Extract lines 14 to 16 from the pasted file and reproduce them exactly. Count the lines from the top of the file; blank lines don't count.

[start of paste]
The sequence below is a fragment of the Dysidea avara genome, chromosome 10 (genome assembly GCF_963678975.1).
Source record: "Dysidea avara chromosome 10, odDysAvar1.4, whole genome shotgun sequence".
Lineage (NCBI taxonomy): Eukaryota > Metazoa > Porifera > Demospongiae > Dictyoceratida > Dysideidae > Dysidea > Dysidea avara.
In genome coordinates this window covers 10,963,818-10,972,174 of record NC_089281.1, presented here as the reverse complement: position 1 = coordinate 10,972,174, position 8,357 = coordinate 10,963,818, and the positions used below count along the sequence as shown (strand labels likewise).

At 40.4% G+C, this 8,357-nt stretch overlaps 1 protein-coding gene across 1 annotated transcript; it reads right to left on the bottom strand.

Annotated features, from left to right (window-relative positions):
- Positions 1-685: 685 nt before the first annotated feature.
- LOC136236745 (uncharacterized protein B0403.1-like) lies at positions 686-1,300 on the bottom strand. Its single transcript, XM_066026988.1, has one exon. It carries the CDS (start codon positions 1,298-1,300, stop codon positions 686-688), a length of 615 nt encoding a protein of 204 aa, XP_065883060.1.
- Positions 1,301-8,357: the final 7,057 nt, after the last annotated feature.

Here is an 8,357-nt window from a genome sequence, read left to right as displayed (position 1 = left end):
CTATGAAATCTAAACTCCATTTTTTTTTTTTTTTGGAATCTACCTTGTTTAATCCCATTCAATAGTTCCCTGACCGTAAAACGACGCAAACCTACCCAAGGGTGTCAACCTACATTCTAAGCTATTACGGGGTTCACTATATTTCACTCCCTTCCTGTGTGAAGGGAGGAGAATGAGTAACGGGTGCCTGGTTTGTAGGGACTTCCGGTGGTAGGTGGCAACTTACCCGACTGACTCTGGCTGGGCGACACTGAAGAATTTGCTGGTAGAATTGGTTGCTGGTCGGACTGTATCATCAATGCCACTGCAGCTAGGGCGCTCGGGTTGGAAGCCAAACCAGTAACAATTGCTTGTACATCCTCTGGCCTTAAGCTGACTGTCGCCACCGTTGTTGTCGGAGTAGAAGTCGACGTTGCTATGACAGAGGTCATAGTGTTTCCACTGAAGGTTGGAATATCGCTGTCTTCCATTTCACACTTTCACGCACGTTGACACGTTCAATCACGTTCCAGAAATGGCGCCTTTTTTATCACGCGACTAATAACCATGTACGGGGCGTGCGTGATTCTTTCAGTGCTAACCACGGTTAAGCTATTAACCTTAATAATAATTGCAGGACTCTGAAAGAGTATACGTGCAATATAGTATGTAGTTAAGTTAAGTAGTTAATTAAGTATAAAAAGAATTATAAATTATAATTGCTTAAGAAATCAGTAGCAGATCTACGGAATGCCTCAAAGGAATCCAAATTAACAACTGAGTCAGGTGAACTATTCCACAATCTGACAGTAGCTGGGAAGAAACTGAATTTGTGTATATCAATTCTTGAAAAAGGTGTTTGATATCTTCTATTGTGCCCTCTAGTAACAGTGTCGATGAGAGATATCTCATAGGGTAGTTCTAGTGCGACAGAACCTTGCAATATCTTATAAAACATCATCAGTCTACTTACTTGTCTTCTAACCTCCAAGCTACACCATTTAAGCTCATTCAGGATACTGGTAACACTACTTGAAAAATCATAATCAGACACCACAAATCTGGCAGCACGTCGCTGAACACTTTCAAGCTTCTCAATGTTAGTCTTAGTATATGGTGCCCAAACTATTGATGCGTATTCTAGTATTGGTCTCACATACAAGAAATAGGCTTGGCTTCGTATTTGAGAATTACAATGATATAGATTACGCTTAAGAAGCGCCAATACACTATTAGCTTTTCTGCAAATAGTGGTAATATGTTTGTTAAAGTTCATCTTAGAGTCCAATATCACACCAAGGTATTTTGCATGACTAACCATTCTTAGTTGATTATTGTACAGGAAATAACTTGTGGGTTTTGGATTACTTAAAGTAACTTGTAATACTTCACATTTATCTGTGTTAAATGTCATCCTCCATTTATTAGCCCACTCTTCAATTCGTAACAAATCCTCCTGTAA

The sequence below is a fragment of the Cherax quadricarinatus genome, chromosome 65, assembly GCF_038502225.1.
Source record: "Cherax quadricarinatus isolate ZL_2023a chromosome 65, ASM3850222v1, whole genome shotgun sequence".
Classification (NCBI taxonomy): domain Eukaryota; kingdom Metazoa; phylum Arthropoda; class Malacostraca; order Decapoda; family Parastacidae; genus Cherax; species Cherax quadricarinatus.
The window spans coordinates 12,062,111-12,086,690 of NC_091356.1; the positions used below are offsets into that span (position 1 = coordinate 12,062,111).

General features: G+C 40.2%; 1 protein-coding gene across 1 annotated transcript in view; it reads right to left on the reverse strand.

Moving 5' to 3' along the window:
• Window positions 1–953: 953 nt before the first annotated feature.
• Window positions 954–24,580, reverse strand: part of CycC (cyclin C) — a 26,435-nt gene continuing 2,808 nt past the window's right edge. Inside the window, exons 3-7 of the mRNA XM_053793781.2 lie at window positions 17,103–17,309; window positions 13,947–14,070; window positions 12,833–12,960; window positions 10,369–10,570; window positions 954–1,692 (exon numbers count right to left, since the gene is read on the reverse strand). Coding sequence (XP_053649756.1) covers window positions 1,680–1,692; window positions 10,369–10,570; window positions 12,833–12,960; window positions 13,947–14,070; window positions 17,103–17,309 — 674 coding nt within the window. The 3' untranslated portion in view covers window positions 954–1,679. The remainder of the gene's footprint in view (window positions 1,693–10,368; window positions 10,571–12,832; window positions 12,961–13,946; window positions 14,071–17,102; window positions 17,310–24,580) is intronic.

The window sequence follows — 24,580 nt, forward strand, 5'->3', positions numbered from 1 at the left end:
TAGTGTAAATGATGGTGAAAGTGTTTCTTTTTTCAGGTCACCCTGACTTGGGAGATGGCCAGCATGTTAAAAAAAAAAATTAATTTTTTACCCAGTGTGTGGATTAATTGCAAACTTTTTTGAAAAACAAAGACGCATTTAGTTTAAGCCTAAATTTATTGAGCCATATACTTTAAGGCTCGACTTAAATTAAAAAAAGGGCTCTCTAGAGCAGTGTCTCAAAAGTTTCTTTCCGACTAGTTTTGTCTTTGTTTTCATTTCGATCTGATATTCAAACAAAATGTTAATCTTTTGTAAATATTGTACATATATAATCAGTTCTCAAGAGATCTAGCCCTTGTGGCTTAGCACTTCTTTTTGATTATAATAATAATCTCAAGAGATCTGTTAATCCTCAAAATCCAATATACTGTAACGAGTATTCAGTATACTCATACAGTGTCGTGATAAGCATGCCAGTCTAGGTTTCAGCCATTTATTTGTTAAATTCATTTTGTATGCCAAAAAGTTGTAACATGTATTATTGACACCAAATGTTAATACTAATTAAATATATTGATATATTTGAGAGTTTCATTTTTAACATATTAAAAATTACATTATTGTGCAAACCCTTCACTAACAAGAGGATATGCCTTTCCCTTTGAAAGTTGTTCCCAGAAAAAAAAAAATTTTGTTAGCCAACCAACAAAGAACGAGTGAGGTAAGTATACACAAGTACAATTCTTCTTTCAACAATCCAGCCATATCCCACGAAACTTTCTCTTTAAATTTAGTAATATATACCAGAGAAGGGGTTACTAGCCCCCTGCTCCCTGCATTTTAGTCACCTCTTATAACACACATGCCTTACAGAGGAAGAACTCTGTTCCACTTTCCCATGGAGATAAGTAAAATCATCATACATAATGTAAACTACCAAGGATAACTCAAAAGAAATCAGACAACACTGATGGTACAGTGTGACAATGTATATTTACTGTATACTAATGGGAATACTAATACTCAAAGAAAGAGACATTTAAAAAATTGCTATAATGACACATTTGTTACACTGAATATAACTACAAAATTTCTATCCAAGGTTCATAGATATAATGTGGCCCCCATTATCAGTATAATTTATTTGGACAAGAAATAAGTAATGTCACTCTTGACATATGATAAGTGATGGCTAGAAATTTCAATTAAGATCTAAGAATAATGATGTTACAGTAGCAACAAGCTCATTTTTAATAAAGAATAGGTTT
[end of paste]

Classification (NCBI taxonomy): domain Eukaryota; kingdom Metazoa; phylum Arthropoda; class Malacostraca; order Decapoda; family Parastacidae; genus Cherax; species Cherax quadricarinatus.
The window spans coordinates 12,062,111-12,086,690 of NC_091356.1; the positions used below are offsets into that span (position 1 = coordinate 12,062,111).

General features: G+C 40.2%; 1 protein-coding gene across 1 annotated transcript in view; it reads right to left on the reverse strand.